COMBONIANUM – Spiritualità e Missione

Blog di FORMAZIONE PERMANENTE MISSIONARIA – Uno sguardo missionario sulla Vita, il Mondo e la Chiesa MISSIONARY ONGOING FORMATION – A missionary look on the life of the world and the church

Kenya historical sites: Gedi, a country town


The Swahili coast is dotted with settlements, some dating back to the X century. Apart from the many villages, there is an impressive number of towns boasting permanent buildings, often two or three story high. Among the most known ruins is Gedi, 100 km north of Mombasa.  We visited the place.

Gedi was founded in the late XIII or early XIV century, reached its apogee in the middle of the XV century, and was finally abandoned in the early XVI century. However, the quantity of porcelain found shows that it must have had a large and relatively prosperous population. In the XVI century something seems to have happened which brought its life temporarily to an end.

All over the surface areas are pockets of exclusively XV century porcelain, showing that in the XVI century only part of even the closely built up area was occupied. From the numerous shreds of porcelain, it is clear that it was occupied in the late XVI century. Both reoccupation and final desertion were due to the same cause: the southern advance of the nomadic Galla from Somalia.

The area excavated comprises the northwest corner of the town, with the Great Mosque, the Palace, a private mosque and the largest concentration of houses. Outside this area a few houses and mosques and the line of the inner town wall have been cleared. The original town covered an area of about twenty hectares, but it is probable that only part of this area was ever built up. A wall about nine feet high surrounded it.

Visitors arriving to Gedi ruins first see the Dated Tomb, a large oval tombstone with an epitaph incised in plaster, partially erased but sufficiently legible for the date A.H. 802/A.D. 1399 to be read. The importance of the tomb is that it provides a fixed point in time to which the other buildings at Gedi can be related. Next to it is the Tomb of The Fluted Pillar. This is one of the forms taken by the pillar tombs, which are found all along the coast of East Africa.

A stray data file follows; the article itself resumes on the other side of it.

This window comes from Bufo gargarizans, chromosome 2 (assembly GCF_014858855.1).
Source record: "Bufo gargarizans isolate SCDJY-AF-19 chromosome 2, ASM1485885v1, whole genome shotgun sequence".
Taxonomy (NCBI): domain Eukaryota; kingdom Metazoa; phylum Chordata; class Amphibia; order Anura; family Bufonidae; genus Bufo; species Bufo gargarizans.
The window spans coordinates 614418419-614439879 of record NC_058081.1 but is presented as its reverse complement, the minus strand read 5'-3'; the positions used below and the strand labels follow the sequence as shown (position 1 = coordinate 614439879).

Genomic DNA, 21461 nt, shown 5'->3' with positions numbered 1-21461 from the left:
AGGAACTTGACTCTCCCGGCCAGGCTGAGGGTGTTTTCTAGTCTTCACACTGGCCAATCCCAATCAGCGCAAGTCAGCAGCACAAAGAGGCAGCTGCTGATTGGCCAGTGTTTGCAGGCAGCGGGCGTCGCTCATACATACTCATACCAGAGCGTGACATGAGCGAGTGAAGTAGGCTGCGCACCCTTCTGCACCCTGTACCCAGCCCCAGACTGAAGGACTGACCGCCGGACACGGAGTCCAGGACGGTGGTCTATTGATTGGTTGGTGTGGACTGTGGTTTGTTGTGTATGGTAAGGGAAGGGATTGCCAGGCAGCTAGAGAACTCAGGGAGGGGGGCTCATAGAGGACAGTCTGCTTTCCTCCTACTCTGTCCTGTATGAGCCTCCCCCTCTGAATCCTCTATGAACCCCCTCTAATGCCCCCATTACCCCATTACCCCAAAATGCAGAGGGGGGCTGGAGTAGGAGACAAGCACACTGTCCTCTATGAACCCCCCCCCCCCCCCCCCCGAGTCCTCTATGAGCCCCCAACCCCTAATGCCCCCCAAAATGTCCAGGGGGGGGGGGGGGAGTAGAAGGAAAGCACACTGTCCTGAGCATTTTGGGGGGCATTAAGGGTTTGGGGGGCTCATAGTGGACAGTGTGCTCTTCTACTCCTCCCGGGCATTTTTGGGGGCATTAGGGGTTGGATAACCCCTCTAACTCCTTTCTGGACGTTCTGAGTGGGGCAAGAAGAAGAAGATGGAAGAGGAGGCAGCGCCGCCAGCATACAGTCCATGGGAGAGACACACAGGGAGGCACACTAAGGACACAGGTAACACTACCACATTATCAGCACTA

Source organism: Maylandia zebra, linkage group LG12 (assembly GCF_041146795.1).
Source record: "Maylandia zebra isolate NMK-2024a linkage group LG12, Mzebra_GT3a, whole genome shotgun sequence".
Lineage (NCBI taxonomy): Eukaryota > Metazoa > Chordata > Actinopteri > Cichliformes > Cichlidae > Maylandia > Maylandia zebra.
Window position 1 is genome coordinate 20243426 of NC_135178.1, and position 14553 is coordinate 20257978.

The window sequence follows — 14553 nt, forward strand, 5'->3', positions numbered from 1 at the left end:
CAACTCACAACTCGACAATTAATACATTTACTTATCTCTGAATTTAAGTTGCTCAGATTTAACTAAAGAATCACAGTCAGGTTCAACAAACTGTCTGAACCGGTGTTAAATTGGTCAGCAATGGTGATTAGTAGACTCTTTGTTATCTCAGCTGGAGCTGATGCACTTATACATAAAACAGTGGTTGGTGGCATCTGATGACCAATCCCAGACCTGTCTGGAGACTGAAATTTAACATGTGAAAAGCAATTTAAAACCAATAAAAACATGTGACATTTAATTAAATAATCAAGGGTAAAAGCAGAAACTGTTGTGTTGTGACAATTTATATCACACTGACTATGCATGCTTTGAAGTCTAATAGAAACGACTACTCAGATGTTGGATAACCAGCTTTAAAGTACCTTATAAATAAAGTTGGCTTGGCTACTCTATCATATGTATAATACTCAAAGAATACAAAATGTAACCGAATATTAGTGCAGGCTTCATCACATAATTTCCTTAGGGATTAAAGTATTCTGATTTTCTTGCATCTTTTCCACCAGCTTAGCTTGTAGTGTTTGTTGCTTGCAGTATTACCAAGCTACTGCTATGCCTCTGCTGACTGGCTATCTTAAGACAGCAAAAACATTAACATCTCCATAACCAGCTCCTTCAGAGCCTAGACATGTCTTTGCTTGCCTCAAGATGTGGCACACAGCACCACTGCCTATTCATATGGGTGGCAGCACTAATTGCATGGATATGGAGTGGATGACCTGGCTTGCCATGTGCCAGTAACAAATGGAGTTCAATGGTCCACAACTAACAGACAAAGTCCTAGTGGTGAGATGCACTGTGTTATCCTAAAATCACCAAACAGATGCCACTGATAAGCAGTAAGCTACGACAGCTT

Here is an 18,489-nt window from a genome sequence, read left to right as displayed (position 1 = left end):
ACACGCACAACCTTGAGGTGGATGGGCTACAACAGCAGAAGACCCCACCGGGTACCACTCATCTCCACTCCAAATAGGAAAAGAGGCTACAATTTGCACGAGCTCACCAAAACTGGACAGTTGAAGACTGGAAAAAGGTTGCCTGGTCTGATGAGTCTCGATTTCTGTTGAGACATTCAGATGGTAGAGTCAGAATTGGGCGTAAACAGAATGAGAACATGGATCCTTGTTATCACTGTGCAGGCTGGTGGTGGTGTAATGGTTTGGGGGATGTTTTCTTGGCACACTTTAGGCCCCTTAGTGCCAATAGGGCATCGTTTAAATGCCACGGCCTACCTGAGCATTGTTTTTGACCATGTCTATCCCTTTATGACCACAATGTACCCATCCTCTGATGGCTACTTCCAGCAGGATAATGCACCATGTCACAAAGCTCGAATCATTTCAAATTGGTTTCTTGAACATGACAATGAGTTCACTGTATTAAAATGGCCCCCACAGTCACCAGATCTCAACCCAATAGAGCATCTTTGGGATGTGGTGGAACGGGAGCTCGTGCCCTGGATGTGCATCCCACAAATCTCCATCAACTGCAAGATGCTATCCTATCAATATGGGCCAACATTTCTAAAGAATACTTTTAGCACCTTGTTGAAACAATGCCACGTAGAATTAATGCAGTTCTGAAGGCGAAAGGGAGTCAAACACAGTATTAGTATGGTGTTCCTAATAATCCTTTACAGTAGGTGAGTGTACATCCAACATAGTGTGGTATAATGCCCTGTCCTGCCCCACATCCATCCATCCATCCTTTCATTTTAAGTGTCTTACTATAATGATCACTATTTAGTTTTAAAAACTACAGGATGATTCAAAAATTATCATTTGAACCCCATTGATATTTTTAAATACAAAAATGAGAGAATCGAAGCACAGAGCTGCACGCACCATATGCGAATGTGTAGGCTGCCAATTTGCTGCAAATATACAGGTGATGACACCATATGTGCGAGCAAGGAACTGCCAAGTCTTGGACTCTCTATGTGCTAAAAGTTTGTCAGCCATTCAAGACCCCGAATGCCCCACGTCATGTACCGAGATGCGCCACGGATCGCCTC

The Great Mosque, built in the middle of the fifteenth century and rebuilt a hundred years later, is a typical East African congregational mosque or Jumaa. The plan is rectangular with three doors in each of the long walls. It is approached through a courtyard with a well, conduit and cistern at the north end and an octagonal pillar tomb at the southeast corner.

Beyond the courtyard is a covered veranda, with a small store and a flight of steps going up to the roof from which the call to prayer was given. In the north wall of the mosque, the Mihrab, once decorated with porcelain bowls, shows the direction of Mecca. To the right of the Mihrab stands a Minbar, or pulpit, of three steps. The roof was supported by three rows of rectangular pillars, the middle row running down the centre of the building and obscuring the view of the Mihrab. This is a curious arrangement, only found in East Africa.

At a distance of a few hundred meters from the Great Mosque is Gedi Palace. The main entrance consists of a pointed arch on a platform, approached by a flight of steps with a bench on either side, which leads down to a sunken court. Sunken couSwd5rts, which served as reception rooms, are a feature of the domestic quarters at Gedi.

In the floor of the court are two sumps for rainwater. These are found in all the streets and courts of the town, and sometimes also in the rooms. To the left of the reception court is a large well and an open court. In the middle is a sump with a larger hole than the rainwater sumps, and the court was probably used for washing clothes.